> Instead, I started irb and entered "> require 'rbconfig'" and it seems to be
> working.  That's a bit odd, though, because I thought I tried it this
> morning without success, but at least it's working now.

In Rubys up to (I think) 1.8.2, irb didn't accept the run-in extension
name with
the -r switch, but now it does.  I should update the examples of the
-v and --version switches to reflect post-1.8.2-ness, since right now
it appears I'm using 1.8.2 but the irb behavior doesn't match.

> I'm looking forward to reading future chapters.

Thanks!  Chapter 2 is up, as you've probably seen, and Chapter 3 is
near the end of the conveyor belt....


David

> From: removed_email_address@domain.invalid
> due to appear on May 1.
> Ruby Power and Light (http://www.rubypowerandlight.com)
> Rails mailing list
> removed_email_address@domain.invalid
> http://lists.rubyonrails.org/mailman/listinfo/rails
>

--
David A. Black (removed_email_address@domain.invalid)
Ruby Power and Light (http://www.rubypowerandlight.com)

"Ruby for Rails" chapters now available
from Manning Early Access Program! http://www.manning.com/books/black
James L. (Guest)
on 2006-02-16 18:10
(Received via mailing list)
On 2/16/06, removed_email_address@domain.invalid 
<removed_email_address@domain.invalid> wrote:
> Thanks!  Chapter 2 is up, as you've probably seen, and Chapter 3 is
> near the end of the conveyor belt....

Earlier this week, I bought the ebook+paper version for a couple of
reasons.

One, I wanted to demo Manning's ebook process.  I've been using
O'Reilly Safari for years and I love it, but their rough cut books are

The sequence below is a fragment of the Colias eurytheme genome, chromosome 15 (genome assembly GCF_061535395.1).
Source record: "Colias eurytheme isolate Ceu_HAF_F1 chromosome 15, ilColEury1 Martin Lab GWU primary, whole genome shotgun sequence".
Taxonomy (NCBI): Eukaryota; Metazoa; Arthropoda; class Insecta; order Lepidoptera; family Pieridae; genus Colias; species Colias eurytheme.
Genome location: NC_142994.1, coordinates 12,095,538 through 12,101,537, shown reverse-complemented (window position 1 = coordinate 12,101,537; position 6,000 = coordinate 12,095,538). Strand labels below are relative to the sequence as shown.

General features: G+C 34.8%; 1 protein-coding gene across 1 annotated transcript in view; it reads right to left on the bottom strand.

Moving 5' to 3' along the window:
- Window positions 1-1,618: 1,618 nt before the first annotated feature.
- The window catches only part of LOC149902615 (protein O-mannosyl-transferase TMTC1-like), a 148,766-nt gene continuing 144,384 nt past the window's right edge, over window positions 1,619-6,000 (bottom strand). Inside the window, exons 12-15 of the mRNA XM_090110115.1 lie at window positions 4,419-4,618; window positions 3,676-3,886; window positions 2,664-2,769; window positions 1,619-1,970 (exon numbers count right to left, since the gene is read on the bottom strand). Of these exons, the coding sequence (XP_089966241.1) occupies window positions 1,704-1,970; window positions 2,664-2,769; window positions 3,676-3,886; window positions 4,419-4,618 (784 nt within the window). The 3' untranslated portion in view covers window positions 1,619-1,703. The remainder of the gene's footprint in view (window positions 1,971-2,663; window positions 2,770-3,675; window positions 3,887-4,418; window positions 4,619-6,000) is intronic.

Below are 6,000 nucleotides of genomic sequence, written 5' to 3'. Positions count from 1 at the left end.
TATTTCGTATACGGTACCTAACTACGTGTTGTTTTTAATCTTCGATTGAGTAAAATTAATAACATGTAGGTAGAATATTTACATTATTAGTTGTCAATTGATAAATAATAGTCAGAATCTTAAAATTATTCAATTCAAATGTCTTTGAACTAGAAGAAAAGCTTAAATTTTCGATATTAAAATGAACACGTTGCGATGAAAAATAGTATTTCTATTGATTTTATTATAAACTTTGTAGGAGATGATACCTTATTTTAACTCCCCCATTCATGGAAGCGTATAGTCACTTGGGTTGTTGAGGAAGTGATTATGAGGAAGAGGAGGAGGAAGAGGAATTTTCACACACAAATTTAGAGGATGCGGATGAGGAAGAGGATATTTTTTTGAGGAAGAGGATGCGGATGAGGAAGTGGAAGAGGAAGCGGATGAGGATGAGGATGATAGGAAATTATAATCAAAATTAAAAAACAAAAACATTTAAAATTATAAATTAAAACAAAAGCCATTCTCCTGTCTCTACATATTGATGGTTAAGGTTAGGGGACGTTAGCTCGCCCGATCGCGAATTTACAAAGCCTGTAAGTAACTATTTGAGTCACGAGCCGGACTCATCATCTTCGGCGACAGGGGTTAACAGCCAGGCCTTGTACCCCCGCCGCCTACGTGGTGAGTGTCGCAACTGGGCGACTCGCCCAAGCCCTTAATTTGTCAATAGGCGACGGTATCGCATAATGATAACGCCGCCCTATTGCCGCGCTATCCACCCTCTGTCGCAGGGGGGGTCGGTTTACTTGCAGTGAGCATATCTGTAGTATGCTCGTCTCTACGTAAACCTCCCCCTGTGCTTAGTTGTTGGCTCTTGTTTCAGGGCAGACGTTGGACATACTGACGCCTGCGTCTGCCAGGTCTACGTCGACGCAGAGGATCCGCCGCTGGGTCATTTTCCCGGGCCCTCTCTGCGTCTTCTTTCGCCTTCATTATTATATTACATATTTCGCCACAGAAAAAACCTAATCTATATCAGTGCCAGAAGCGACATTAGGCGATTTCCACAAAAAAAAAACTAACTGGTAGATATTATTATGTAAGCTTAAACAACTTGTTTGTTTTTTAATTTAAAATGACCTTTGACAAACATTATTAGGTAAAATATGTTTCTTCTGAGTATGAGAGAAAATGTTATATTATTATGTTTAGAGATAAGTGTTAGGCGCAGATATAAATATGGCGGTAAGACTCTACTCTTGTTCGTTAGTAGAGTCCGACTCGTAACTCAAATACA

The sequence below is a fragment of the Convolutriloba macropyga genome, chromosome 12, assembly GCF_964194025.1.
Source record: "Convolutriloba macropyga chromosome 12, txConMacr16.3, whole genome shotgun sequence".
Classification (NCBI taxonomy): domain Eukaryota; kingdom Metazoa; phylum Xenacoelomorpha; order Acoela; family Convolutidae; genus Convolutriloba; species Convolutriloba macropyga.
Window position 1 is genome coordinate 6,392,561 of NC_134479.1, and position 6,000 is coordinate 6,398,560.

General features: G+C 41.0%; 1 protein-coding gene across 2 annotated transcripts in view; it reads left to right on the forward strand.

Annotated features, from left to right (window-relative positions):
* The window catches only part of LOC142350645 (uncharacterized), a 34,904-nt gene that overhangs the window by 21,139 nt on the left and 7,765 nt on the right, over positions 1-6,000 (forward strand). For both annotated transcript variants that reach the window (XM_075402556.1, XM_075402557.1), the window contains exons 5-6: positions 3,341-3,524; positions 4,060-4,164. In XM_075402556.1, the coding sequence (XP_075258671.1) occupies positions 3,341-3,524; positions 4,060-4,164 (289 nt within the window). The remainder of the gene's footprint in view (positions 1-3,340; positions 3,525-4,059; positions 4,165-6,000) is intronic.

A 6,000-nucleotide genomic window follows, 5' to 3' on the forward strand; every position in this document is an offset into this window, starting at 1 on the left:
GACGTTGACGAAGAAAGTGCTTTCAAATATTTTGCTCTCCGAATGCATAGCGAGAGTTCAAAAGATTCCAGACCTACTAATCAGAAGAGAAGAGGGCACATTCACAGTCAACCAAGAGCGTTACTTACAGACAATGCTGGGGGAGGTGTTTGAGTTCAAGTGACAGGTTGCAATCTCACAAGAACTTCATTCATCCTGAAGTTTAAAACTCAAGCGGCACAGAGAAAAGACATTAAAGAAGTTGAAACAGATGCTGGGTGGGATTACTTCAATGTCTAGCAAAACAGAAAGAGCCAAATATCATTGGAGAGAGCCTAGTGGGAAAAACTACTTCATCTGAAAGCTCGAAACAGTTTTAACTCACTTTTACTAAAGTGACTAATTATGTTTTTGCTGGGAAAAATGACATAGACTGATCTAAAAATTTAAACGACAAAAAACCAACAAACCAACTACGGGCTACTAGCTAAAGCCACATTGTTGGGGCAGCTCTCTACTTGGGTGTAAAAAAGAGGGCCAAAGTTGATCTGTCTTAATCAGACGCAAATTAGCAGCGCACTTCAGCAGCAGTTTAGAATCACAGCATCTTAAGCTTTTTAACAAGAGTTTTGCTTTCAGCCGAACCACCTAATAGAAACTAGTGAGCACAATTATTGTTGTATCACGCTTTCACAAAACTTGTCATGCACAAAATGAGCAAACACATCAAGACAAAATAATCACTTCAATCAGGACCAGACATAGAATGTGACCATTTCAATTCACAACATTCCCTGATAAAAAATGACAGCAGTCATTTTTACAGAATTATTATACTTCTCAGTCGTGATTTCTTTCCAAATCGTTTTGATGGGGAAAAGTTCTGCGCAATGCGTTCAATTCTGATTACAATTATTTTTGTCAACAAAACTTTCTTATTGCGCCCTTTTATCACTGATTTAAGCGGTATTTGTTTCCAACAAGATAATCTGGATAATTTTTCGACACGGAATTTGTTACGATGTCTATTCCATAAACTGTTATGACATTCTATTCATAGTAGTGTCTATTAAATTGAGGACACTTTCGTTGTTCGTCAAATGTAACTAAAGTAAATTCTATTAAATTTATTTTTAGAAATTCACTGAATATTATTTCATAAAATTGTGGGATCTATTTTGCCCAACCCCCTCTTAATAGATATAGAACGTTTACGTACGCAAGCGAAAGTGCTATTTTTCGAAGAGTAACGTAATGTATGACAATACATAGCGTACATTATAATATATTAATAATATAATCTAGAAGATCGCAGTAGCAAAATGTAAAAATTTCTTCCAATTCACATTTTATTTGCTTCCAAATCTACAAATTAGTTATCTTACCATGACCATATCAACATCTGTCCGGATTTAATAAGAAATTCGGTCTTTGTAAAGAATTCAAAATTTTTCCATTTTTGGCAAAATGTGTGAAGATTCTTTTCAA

horrible.

Two, I wanted a new Ruby book.

In the first two chapters I haven't hit anything new and amazing yet,
but it's well written and I'm happy with it so far.  I'm looking
forward to the more in-depth information in later chapters.

The quality is that of a finished Manning product (i.e. top quality).
It looks like a PDF of what you'll be seeing when it's printed.  I
just copied the files up to my strongspace account, and now I can read
it wherever I go.


-- James
Ken K. (Guest)
on 2006-02-19 23:32
(Received via mailing list)
I've now made it through Chapter 2 and thought I'd comment on it here.

If Chapter 1 was "Ruby for Dummies," then chapter 2 starts out as "Rails
for
Dummies," but doesn't stay that way.  The beginning is a discussion of
the
classic MVC architecture and how the Rails framework libraries map to
the
various parts.  Since my development box is a Win XP machine, my
directory
structure is a bit different from the one shown, but similar enough that
the
mappings were clear.

Where life starts to get really interesting is the development of the
sample
app (R4RMusic, short for Ruby for Rails Music Store) that is used in the
rest of the book.  As many Rails developers apparently do, the author